Supersizer is Synthetik Software’s custom image interpolation algorithm that offers improved performance over more traditional approaches to image interpolation and resizing. Supersizer is great for taking small photos and blowing them up to large canvas sizes. It tends to give better results with less interpolation artifacts than more traditional approaches like bicubic interpolation.
Supersizing a low resolution painted canvas is one approach you can take to upsize a painting prior to high resolution printing. Another alternative is to rerender a recorded history sequence and then playback the rerendered history sequence into a higher resolution canvas.
Supersizing takes the raster image you have already painted and directly makes it larger. There’s no additional redrawing step, the raster image itself is just intelligently resized.
Rerendering a canvas involves playing back a scaled history of the individual paint steps you used to build up a painting. The painting is redrawn at a higher resolution, which leads to increased sharpness. This works because under the hood each Studio Artist paint stroke is composed of raster paint and a vector path. The rerender process involved rescaling the vector path associated with an individual paint stroke as well as rescaling any procedural textures or parameters that are used to determine the appearance of the raster paint applied to the vector path.
Rerendering is often an effective approach to rescaling a painting. However, individual details in the rerendered painting may come out differently when the scaled session history is played back into the larger canvas. This can be turned to an advantage by using it to make edition printings, where each edition of the overall print run is a somewhat unique version of the overall gestalt of the individual painting.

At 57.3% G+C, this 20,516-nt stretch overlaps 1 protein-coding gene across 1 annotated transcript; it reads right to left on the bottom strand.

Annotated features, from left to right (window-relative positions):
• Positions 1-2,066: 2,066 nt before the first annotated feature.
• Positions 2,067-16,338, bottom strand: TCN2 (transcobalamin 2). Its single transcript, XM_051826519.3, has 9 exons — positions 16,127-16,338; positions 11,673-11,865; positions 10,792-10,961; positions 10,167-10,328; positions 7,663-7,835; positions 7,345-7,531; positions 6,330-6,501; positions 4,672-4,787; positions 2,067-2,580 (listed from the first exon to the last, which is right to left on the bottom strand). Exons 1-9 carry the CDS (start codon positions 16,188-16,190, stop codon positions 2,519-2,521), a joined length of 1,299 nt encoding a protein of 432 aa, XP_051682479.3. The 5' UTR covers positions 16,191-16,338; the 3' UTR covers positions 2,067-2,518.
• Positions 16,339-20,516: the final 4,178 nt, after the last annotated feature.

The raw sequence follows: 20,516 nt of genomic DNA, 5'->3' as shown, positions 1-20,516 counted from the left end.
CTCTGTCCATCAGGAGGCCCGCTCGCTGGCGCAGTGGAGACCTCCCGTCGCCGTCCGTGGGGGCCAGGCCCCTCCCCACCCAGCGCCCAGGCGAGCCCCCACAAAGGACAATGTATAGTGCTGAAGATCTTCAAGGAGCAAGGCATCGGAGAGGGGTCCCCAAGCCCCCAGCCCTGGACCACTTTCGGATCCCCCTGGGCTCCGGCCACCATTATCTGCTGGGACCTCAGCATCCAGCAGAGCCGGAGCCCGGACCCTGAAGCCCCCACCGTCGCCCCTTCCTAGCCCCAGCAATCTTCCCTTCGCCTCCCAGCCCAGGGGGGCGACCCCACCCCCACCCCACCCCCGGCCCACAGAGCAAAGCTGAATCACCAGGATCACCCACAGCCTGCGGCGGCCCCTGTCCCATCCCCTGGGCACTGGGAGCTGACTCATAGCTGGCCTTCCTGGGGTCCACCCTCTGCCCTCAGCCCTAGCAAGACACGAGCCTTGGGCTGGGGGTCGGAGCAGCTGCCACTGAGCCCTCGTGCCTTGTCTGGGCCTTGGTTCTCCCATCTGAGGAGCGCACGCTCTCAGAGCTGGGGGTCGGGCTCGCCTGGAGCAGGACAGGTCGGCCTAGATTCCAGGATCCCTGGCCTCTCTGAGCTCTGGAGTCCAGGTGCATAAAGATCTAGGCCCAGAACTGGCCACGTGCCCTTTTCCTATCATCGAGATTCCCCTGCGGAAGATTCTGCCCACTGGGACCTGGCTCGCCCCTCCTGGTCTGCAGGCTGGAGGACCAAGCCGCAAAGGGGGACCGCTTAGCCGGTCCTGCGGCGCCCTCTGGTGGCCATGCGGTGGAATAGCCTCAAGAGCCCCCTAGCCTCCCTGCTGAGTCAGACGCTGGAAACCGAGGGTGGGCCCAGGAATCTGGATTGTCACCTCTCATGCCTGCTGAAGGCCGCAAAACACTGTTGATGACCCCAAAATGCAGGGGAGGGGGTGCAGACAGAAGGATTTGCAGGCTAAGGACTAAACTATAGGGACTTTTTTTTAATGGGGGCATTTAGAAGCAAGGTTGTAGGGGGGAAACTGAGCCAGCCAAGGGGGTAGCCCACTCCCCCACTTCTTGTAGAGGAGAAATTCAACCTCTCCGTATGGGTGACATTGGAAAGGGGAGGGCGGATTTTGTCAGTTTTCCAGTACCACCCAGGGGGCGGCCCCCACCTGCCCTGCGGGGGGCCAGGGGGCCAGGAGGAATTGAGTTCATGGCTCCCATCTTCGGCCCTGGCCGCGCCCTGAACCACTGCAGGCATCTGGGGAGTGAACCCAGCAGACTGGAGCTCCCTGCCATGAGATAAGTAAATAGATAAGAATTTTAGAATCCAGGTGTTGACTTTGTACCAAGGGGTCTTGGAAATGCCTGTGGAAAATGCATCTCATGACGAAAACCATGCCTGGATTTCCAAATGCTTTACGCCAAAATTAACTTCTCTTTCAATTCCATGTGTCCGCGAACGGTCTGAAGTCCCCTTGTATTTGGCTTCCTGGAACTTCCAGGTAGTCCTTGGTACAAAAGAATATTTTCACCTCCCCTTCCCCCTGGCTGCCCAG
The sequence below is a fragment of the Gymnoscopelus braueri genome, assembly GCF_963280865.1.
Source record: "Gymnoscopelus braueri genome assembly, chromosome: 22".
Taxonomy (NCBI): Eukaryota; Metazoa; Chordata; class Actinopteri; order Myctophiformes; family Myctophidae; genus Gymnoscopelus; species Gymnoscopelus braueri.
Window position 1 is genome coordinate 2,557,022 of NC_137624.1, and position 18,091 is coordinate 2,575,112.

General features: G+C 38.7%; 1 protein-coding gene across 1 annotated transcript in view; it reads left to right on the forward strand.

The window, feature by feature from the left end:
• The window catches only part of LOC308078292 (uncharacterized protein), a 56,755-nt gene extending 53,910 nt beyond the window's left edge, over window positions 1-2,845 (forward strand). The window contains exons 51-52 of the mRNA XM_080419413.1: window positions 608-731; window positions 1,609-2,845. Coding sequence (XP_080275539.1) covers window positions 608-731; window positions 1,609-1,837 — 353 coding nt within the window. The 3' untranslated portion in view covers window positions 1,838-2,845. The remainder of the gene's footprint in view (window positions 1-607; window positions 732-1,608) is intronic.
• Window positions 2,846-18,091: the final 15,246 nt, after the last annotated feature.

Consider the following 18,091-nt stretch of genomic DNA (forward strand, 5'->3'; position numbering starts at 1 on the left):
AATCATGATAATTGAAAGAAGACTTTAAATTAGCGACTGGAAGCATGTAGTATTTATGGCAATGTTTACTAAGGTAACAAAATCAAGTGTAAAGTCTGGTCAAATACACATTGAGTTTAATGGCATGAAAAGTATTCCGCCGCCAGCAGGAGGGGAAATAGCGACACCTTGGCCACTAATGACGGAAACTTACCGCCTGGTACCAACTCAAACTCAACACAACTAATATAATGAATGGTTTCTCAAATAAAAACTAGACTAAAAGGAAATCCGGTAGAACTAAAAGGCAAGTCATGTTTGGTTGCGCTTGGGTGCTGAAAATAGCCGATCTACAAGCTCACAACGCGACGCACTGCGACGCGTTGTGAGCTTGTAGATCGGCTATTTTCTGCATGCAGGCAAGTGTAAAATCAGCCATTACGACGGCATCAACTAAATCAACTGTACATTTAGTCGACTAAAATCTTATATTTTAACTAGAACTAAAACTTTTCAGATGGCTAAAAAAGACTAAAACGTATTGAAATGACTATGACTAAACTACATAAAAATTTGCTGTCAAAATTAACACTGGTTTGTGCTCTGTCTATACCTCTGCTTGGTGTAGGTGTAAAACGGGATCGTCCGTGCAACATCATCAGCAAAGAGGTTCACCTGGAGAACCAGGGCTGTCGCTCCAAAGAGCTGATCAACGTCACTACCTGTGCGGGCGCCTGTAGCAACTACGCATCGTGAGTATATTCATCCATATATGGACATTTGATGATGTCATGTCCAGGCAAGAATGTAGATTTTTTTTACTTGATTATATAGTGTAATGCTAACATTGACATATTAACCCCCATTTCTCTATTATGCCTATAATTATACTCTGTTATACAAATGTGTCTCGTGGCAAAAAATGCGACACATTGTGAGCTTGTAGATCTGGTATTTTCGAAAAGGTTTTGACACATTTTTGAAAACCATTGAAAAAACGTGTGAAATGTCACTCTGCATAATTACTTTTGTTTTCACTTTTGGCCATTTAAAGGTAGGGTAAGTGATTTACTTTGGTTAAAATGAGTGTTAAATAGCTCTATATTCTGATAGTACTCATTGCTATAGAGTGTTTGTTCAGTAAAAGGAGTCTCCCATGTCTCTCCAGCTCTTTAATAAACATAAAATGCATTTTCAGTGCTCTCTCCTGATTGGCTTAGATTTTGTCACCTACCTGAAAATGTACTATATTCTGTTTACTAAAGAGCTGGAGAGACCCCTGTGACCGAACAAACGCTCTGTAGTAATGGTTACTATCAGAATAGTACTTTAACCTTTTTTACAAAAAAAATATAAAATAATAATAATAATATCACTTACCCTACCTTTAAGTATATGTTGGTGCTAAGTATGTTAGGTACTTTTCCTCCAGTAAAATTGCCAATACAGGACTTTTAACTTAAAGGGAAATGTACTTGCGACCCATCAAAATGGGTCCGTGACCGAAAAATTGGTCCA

Some paint presets rerender better than others so it’s always a good idea to run some tests before starting on a major project. And you always have Supersizer to fall back on as a resizing option if you aren’t happy with how a particular paint preset rerenders.
Resizing the Canvas
You can choose Supersizer as an interpolation option when resizing the canvas using the Canvas : Resize Canvas menu command. Running this menu will bring up the following dialog.
Resizing the canvas takes the existing raster canvas image and makes it larger. If you have multiple canvas layers, they will all be resized when you run this command. If this is all you care about, ignore the next few paragraphs that talk about how to rerender.
Rerendering the Canvas
Note the ReScale PASeq and ReScale History checkboxes near the bottom of the Resize Canvas dialog above. Turning these on will respectively rerender the current PASeq and History Sequence when the canvas is resized. If you then playback the rerendered PASeq or History Sequence into the resized canvas your rerendered painting steps will playback rescaled to fit the new canvas size.
Just to be clear, the ReScale History checkbox rescales the individual commands in the history sequence, but does not play them back into the rescaled canvas. You would need to do this manually if you want to rerender the canvas using the rescaled paint steps stored in the history sequence. So, the rerender process is actually a 2 step process. You resize the canvas and rescale the history sequence at the same time using the resize canvas dialog. Then you need to actually playback the rescaled history sequence to complete the rerender process.
One nice thing about it being a 2 step process is that you can use undo/redo to switch back and forth between the resized raster canvas and the rerendered paint steps you played back into the larger canvas. You may like one better than the other, so you can choose the approach that works best for your particular needs.
You can also choose Supersizer as your default system wide interpolation option under the Canvas : Default Interpolation menu.
The Default Interpolation option is a new feature in version 4. It lets you choose a global interpolation algorithm preference that is used throughout the Studio Artist interface whenever interpolation is taking place internal to a particular operation mode or algorithm.
If you have a small source image and a larger canvas size then when you run an image operation with the Ip Source set to Source Image the source needs to be interpolated to resize to the larger canvas size prior to being processed by the image processing effect you are running. The Default Interpolation option specifies which interpolation algorithm will be used in these cases.
Previous versions of Studio Artist always used the bicubic interpolation algorithm internally in these kinds of situations. The addition of Supersizer as a background interpolator option gives you the ability to generate improved visual quality for many Studio Artist effects when you are processing small source images into larger rendered canvases.